What does it mean to be a man? Better yet, what does it mean to be a black man in contemporary society?

I believe we are at a point of time that we no longer need to explain the negative stereotypes that are attributed to black men. I am sure you have watched one too many videos or read millions of articles perpetuating the one-dimensional characteristics of black men. However, when you strip away the negative stereotypes that can formulate one’s views, have you ever thought – what does it truly mean to be a black man? If you were on the hunt for a straightforward and eloquent answer; I am sorry, I don’t have one. I don’t believe there is one definition. There isn’t a manual on how to be the ‘perfect’ black man. Black men are not monolithic; the same rules do not bind all black men.

Surprisingly, black men (much like other human beings) have the autonomy to act and respond in a way they choose fit.


Every soul on this earth is different; we should no longer prescribe to generalised answers that are created from the framework of the fallacies of society. However, I’ve met an open and honest young man who has made it his purpose of exploring what it means to be a black man in the diaspora.

The sun is at full stretch, and as we walk around a street food market in South London, I feel at ease as I realise I am about to engage in a conversation with Malik Sankara who is ‘openly black’ and feels no way about it. (Keeping it truly British, we opted to enjoy green matcha tea from Japan.)

Malik is the founder of Men of the Diaspora, a project that is a safe meeting space for black men to share their experiences, express how they feel, and network.  

As a teenager, Malik lived a nomadic way of life; moving between eight different areas (Brixton to Thornton Heath to name a few) and several schools across South and North West London. Malik could have been easily led into gang life. However, during the age (12/14) when a young boy can be inducted into the road life; the constant change of locations helped him to avoid building those early relationships. “I moved to Thornton Heath when I was 17, and by that time I had experienced the grittier side of London. That made me realise that a lot of young black men/boys have more in like then we think and we were are all going through the same things; the postcodes were the only difference.”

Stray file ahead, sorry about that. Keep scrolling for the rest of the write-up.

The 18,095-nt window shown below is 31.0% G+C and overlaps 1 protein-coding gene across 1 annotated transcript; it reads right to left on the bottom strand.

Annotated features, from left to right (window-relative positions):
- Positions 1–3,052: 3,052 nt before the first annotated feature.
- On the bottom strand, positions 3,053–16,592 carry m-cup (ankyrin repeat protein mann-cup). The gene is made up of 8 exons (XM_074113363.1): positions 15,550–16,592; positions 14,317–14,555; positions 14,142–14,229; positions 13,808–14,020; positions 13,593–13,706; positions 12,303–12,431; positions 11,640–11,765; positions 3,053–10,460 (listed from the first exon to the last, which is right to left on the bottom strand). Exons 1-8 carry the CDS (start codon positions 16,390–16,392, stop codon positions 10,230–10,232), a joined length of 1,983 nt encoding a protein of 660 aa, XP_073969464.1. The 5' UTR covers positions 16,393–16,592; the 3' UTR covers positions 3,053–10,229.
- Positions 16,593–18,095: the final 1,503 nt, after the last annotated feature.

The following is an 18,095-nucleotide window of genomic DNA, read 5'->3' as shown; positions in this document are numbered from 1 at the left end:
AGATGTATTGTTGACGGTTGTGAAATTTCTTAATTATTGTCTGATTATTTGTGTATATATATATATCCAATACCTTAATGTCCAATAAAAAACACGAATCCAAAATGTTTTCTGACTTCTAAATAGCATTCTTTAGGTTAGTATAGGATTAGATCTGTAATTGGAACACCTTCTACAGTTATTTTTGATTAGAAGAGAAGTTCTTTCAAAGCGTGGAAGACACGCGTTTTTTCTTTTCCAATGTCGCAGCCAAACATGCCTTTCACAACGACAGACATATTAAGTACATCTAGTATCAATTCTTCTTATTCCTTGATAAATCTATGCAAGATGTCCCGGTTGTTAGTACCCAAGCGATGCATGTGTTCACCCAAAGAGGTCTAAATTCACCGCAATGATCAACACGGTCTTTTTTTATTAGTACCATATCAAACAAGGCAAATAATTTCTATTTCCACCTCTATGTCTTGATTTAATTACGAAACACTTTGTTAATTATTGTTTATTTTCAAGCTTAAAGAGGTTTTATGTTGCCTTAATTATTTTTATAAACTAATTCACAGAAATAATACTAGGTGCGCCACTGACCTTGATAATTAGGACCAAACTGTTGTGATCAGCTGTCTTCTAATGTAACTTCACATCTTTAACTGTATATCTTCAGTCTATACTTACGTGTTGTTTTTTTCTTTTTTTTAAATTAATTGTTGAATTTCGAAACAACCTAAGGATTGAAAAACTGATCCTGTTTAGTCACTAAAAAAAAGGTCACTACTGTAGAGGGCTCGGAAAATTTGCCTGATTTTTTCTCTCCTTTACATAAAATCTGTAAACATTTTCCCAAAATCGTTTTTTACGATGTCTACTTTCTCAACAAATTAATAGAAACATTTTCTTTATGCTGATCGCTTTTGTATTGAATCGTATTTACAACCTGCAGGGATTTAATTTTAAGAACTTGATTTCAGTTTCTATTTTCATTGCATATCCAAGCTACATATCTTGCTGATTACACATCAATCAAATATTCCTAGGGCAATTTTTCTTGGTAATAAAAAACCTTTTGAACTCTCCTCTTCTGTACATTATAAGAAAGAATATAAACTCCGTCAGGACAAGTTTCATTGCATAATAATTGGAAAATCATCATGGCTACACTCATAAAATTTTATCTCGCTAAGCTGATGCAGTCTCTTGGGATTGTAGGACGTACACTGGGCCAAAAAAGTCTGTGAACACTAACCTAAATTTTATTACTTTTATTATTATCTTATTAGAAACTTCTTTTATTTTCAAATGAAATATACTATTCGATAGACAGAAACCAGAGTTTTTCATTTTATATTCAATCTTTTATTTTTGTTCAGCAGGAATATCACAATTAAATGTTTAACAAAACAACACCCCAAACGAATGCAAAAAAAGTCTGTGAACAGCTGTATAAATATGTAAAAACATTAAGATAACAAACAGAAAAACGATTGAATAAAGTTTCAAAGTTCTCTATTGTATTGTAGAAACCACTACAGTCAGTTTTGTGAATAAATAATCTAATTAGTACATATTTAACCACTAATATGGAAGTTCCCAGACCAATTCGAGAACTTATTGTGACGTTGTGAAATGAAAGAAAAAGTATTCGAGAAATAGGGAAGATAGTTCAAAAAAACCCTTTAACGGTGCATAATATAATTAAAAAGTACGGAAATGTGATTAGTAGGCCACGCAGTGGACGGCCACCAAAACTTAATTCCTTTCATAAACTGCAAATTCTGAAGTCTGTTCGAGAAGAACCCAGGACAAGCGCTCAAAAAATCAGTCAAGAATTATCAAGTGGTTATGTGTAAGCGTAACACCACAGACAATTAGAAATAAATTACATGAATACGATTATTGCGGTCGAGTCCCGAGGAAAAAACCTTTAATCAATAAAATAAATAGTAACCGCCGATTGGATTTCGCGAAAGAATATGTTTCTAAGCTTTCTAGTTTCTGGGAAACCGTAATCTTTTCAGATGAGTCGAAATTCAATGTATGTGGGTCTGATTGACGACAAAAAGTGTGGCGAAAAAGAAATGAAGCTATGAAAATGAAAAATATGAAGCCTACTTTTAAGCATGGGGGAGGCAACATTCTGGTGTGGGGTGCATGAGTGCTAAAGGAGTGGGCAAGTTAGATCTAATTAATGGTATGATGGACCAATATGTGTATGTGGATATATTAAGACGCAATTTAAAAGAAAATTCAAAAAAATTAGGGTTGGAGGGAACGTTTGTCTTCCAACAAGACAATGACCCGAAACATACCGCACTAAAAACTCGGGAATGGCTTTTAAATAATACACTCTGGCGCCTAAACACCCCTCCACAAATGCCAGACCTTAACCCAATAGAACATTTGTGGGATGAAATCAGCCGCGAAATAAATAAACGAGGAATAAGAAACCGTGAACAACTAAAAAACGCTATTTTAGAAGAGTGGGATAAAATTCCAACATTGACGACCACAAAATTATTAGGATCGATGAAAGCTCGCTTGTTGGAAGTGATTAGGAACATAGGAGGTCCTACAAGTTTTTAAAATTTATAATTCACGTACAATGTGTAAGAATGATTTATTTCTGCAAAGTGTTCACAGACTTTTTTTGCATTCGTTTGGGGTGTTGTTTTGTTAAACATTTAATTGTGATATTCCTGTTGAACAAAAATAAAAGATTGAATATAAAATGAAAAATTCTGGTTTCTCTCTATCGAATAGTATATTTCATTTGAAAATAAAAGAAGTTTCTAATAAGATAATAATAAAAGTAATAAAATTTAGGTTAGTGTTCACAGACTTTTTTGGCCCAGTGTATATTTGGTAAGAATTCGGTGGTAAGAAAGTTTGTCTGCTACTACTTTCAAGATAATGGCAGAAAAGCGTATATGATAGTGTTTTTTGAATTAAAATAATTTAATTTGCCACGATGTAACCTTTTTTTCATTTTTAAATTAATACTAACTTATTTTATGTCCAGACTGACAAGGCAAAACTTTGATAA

Even Malik’s unique experiences did not completely stop him from affiliating with the ‘road’ lifestyle, “I was not part of a gang, but I was very aware of the way of life, and the hostile conditions black boys faced.” A young Malik had started to gain a better understanding of the external factors that are conditioning young black boys. A significant moment of his life is when he stumbled across another boy who resembled his 17-year-old self, speaking in public in Thornton Heath. “Initially, I thought this boy must be rapping, but something told me to go and listen to him. He was talking about black history and society, and I was intrigued. From then, I made a conscious decision to learn more about black culture, spirituality, and history.”

Malik’s mentality towards his life slowly began to change through his maturation into his early twenties. As he reflected about his outlook on life, as a child, he would jokingly say “I would be either dead or in prison”. His earlier words became a prophecy, which is a small part of why he stands as the man he is today.